In the Netflix series GLOW, Britney Young (My Crazy Ex-Girlfriend) plays the painfully shy Carmen, an insecure young woman who descends from pro wrestling royalty. And in a phone interview with Inverse, Young reveals how she has long wanted to bust the stereotype that Carmen works to overcome. “Growing up, I was into ‘80s movies. Plus-size girls were either bitches or the weird girl who sat in the corner,” she says. “I wanted to fight that so much.”
Inspired by the cult wrestling league of the late ‘80s, GLOW tells the story of aspiring actresses and models who played characters more colorful than a Saturday morning cartoon. Behind the scenes, art imitated life as the ensemble cast really did have to learn the ropes of wrestling. Although Carmen is well-versed in the sport, Young, as well as the rest of the cast, were not (the lone exception being Kia Stevens, who wrestled around the world as “Awesome Kong”).
Young says she paid little attention to wrestling growing up, when the likes of The Rock and Steve Austin rose to fame. “I hate to say it, but I thought wrestling was fake,” she says. Young isn’t wrong: pro wrestling is an elaborate show with scripted outcomes. But the action is real, as is the physical strain. “I didn’t want to watch something where people were hurting each other but weren’t hurt. As it’s been broken down [to me] that this is a performance, a team sport, I am now a fan.”
Training for GLOW was overseen by ex-WWE star Chavo Guerrero Jr. (nephew of original G.L.O.W. trainer, Mando), and took place over four weeks each day in a Glendale warehouse. Although the cast learned at the same pace, showrunners Liz Flahive and Carly Mensch told Young that due to Carmen’s lineage she would have to demonstrate more skill than her peers. Young admits to feeling nervous, but with the help of Guerrero, stunt coordinator Shauna Duggins, and her castmates that encouraged her along the way, Young felt ready to triumph in the season finale.
“I was so honored to do that,” Young raves about her match with Stevens, whose character becomes the “Welfare Queen.” Guerrero and Stevens wanted to showcase a two-minute bout that would be easy to perform but still make everyone shine, including Young, who also contributed ideas — including performing Steve Austin’s iconic maneuver, the Stunner. Young also had the blessing to perform Stevens’s own move against her, the Awesome Bomb. “She was like, ‘Let’s do it, I’ve only had four girls done it against me.’” Carmen now boasts: “I’m number five.”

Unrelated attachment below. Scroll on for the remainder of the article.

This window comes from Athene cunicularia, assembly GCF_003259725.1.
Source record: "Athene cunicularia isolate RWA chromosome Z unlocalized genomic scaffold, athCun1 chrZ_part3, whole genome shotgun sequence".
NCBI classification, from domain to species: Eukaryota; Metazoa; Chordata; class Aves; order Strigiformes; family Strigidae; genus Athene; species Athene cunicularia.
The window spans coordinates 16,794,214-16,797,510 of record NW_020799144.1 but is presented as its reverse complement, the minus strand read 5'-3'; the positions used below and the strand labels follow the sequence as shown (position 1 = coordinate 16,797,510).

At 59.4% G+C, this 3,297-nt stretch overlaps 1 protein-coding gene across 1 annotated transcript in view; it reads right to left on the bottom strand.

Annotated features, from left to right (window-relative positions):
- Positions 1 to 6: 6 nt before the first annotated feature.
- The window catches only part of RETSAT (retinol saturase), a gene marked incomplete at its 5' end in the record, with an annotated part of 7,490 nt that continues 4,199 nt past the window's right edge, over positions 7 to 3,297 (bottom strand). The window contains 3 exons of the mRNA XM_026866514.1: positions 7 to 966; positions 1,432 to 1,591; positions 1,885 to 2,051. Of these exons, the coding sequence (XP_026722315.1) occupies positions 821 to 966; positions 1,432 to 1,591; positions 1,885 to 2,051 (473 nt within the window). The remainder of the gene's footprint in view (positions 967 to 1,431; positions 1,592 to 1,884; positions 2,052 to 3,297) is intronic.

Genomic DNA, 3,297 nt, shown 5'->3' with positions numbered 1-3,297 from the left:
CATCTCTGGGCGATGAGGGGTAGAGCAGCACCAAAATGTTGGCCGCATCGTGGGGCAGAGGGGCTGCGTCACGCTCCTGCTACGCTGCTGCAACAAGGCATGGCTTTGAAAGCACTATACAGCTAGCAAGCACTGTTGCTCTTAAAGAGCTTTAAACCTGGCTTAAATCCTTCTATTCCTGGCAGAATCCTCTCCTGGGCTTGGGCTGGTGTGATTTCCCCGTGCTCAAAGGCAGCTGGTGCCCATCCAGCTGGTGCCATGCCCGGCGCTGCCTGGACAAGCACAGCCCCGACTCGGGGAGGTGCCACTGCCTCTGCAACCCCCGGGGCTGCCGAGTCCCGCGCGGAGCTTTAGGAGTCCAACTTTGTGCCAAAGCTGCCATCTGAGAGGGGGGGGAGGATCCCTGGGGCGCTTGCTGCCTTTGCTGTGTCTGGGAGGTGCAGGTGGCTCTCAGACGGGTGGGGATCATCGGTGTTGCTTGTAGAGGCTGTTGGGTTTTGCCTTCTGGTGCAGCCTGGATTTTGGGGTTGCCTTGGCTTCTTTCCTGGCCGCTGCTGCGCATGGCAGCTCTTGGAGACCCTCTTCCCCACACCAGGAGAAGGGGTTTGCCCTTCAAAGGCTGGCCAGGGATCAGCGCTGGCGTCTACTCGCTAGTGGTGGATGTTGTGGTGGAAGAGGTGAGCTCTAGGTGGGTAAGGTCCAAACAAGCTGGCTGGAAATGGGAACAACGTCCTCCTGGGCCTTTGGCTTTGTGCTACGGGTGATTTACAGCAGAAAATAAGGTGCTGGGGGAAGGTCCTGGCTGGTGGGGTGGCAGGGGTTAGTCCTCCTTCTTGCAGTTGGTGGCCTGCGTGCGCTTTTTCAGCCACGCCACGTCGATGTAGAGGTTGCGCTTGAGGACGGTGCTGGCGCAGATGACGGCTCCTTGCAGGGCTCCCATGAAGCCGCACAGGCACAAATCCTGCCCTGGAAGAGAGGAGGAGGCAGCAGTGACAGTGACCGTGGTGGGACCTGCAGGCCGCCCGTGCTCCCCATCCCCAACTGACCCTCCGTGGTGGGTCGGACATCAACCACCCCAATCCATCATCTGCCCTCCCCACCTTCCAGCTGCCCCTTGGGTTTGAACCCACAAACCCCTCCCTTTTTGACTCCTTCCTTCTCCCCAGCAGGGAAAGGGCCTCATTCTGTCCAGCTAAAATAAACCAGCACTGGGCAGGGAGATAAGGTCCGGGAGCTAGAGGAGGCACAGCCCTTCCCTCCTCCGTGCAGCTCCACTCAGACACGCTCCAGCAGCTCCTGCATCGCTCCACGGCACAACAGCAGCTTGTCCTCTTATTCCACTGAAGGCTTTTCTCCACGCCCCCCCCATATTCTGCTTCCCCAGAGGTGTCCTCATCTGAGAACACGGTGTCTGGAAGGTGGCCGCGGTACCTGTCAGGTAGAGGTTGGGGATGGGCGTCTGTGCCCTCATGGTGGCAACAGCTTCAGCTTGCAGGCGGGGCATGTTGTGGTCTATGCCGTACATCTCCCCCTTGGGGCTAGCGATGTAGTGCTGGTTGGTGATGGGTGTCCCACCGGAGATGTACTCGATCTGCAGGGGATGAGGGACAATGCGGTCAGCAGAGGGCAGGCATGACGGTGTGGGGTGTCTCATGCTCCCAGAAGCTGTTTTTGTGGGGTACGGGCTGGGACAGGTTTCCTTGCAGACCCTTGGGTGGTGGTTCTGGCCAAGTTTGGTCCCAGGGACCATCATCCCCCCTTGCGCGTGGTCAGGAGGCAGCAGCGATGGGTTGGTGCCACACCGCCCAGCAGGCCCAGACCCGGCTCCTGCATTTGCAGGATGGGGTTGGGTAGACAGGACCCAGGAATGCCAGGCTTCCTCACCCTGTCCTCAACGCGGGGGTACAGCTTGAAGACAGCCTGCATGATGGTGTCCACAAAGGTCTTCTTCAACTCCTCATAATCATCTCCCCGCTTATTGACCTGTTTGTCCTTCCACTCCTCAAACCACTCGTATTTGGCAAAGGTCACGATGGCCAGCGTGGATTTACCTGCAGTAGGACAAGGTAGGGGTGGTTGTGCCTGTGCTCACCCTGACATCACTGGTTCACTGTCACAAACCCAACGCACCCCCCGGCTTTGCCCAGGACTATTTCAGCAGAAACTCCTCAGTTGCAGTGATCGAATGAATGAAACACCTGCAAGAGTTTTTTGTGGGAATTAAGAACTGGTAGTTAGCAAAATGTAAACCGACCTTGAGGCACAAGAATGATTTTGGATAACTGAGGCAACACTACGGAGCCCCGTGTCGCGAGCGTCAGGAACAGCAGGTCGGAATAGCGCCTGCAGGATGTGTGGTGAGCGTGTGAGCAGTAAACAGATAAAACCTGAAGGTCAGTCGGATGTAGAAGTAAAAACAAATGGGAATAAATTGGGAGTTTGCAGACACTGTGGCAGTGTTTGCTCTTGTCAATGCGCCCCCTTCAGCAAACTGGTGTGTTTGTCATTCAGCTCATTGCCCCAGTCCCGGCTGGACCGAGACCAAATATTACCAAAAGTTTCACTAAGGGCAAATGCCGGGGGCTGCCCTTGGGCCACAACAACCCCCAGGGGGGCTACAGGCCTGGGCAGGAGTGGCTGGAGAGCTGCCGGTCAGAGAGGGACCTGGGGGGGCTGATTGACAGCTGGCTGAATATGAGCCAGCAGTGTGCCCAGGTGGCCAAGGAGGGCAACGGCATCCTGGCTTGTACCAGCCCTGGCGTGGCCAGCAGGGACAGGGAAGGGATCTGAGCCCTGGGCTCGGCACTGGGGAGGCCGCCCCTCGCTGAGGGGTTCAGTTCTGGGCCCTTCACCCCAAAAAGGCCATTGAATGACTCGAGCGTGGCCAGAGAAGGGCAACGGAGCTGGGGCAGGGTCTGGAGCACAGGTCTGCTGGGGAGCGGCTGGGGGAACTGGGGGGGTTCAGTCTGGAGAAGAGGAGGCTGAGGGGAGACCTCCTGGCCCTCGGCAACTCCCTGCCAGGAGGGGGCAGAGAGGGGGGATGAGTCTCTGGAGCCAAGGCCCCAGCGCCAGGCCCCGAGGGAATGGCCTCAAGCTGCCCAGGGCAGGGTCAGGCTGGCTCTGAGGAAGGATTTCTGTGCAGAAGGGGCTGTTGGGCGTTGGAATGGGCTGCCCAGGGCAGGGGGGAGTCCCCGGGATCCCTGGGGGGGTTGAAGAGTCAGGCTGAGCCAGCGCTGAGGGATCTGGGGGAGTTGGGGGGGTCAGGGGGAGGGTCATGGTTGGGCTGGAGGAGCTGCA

“Kia’s influence on me goes beyond that scene,” she adds. Young explains that she found a mentor in Stevens, who taught her what wrestling really is about: partnership. “She took me under her wing. I had a conversation with her when we started, I didn’t understand how wrestling worked. She said wrestling is about technique, about being gentle and communicating with your partner, not size. It doesn’t matter if you’re against someone who is a hundred pounds or three hundred pounds, you will be able to do this.”
In the 2012 documentary GLOW: The Story of the Gorgeous Ladies of Wrestling, the show’s former stars spoke of a sisterhood that glued them together. That appears to ring true for the cast of the Netflix series. Though it wasn’t audible, Young tells Inverse that her group text had been pinging all throughout the interview. “I consider these women to be my sisters,” Young says. “They have changed me in ways they don’t even know. In this industry where you’re putting women against each other, a lot, we all came in learning something new our bodies and minds weren’t used to. It was inspiring to do your match and have twelve women cheering for you. It’s so empowering.”
GLOW is now streaming on Netflix.